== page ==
Rescued POWs in good shape
KUWAIT CITY — Unexpectedly released by Iraqi troops, seven U.S. POWs basked in a warm welcome Sunday and were declared in good shape after their 22 days of imprisonment.
The seven were flown to Kuwait within hours after Marines recovered them south of Saddam Hussein’s hometown of Tikrit. Three were examined for injuries; the other four were assessed and found to have no problems, said Army Lt. Col. Ruth Lee.
The soldiers received applause and hugs from Marines when they arrived at an air base in southern Iraq. From there, the seven were taken by helicopter to a base near Kut and then flown to a military airport south of Kuwait City.
“Today’s a great day for the families and comrades and loved ones of the seven … who are free,” President Bush said in Washington.
Marine pilots who evacuated the POWs from Iraq said Army Spc. Shoshana Johnson, 30, of Fort Bliss, Texas, had been shot in the ankle, and Spc. Edgar Hernandez, 21, of Mission, Texas, had been shot in the elbow.
Johnson, the only woman among the freed prisoners, had limped in slippers on her way to a transport aircraft after her rescue and wore a bandage on her ankle.
They — along with Sgt. James Riley, 31, Pennsauken, N.J., Army Spc. Joseph Hudson, 23, Alamogordo, N.M. and Army Pfc. Patrick Miller, 23, Park City, Kan. — were all members of the 507th Ordnance Maintenance Company. The five were taken prisoner when Iraqis ambushed their convoy March 23 outside the southern city of Nasiriyah.
The other POWs were Chief Warrant Officer Ronald D. Young Jr., 26 and Chief Warrant Officer David S. Williams, 30, of Orlando, Fla. Their Apache helicopter was forced down in central Iraq, also on March 23.
Shortly after their capture early in the war, the seven had been shown on Iraq’s state-run television — giving a human face to the peril confronting American troops.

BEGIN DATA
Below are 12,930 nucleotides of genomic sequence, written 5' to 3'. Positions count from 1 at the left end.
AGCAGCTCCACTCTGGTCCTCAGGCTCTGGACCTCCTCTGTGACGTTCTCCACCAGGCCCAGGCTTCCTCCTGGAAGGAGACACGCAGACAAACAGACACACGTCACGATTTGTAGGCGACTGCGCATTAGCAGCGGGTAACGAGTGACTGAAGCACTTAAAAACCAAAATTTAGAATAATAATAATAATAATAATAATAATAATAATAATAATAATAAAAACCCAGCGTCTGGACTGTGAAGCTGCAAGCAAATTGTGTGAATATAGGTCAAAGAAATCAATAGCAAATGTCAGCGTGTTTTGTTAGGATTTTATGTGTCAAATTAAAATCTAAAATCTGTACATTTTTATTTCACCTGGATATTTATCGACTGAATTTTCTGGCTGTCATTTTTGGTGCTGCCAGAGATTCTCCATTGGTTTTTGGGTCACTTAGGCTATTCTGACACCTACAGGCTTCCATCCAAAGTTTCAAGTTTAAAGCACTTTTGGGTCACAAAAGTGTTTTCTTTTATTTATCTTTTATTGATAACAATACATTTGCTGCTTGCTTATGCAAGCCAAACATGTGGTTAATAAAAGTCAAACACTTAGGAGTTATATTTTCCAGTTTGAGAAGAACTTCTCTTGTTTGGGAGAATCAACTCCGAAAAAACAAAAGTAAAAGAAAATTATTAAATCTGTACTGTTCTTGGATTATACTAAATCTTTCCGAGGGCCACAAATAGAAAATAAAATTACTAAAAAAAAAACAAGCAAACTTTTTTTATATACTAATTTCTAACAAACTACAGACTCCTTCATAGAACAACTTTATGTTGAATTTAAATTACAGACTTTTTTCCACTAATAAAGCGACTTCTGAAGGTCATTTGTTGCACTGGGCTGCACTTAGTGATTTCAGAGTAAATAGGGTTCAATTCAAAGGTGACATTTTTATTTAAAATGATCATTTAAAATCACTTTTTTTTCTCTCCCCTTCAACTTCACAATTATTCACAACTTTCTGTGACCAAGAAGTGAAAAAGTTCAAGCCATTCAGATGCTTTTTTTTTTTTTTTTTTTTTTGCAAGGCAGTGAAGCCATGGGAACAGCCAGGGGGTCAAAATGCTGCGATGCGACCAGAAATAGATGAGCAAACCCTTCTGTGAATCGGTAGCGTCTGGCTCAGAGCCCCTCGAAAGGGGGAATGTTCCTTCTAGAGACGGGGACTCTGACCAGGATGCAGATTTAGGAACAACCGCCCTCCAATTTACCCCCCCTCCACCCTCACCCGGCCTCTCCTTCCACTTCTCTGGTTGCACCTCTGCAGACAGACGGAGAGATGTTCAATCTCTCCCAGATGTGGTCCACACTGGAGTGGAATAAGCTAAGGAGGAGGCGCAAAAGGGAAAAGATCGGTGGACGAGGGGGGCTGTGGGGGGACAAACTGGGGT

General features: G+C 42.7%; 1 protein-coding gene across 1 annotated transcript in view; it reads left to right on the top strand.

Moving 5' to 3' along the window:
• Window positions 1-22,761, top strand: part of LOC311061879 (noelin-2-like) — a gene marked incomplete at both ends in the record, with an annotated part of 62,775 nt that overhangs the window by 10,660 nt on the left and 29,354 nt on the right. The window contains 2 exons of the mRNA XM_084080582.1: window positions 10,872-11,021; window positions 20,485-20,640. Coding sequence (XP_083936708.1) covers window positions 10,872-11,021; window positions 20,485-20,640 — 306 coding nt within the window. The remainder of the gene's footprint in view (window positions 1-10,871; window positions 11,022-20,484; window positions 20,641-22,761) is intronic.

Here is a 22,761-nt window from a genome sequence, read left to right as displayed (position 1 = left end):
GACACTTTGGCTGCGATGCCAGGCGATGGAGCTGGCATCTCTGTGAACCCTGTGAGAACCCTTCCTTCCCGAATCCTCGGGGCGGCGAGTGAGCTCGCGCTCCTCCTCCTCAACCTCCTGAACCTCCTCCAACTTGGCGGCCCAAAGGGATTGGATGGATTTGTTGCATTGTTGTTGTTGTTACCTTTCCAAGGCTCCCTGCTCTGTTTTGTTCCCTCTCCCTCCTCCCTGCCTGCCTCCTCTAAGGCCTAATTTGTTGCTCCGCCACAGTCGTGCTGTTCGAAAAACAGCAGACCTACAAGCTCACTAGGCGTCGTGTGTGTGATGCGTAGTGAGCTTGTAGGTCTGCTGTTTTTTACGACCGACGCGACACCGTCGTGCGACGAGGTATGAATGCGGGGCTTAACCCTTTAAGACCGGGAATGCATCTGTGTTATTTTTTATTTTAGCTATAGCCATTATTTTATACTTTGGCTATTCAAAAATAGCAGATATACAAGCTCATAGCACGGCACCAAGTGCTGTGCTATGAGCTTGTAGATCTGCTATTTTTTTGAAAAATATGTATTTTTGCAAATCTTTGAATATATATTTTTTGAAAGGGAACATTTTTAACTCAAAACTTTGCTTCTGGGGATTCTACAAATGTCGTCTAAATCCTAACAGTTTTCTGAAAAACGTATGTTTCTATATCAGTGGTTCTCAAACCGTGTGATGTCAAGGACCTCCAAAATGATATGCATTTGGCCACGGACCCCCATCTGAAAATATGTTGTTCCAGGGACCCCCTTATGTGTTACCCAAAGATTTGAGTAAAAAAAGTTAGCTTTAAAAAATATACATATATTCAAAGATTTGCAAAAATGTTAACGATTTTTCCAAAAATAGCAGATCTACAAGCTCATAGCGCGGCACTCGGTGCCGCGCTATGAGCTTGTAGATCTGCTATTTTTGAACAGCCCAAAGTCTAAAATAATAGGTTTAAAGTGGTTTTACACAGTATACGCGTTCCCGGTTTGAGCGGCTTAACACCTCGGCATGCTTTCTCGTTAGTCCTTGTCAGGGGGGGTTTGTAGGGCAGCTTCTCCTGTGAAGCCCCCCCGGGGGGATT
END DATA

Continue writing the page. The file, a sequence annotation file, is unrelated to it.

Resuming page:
After their release, Young’s father, back in Lithia Springs, Ga., watched shaky video footage of his son on CNN.
“It’s him, and I’m just so happy that I could kiss the world!” Ronald Young Sr. said. “It’s him! It’s definitely him.”
“They look to be in pretty good condition … all giving the thumbs up,” said Col. Larry Brown, operations officer for the 1st Marine Expeditionary Force.
When the seven arrived at the military base near Kut, some were wearing blue-and-white striped pajamas, another was in blue shorts. Marines at the base came forward to pat them on the back.
President Bush, who spent the weekend at Camp David, Md., was told Sunday morning of the freed captives.
Capt. David Romley said Marines marching north toward Tikrit were met by Iraqi soldiers north of Samarra who approached the 3rd Light Armored Reconnaissance Company and had the seven Americans with them.
Another spokesman for the 1st Marine Expeditionary Force, Capt. Neil Murphy, said the Iraqi soldiers who had brought the Americans had been abandoned by their officers and “realizing that it was the right thing to do, they brought these guys back.”
“We go to every effort to recover any of the Marines or any of our soldiers taken captive,” Romley said.
In Washington, Secretary of Defense Donald Rumsfeld said Iraqis told U.S. troops they would find the seven missing soldiers at a location about four or five miles south of Tikrit. “They said, ‘You should go get them,’ and they did,” Rumsfeld said.
When Marine combat headquarters got news that the missing had been found, the troops applauded — rare in combat operations, Murphy said.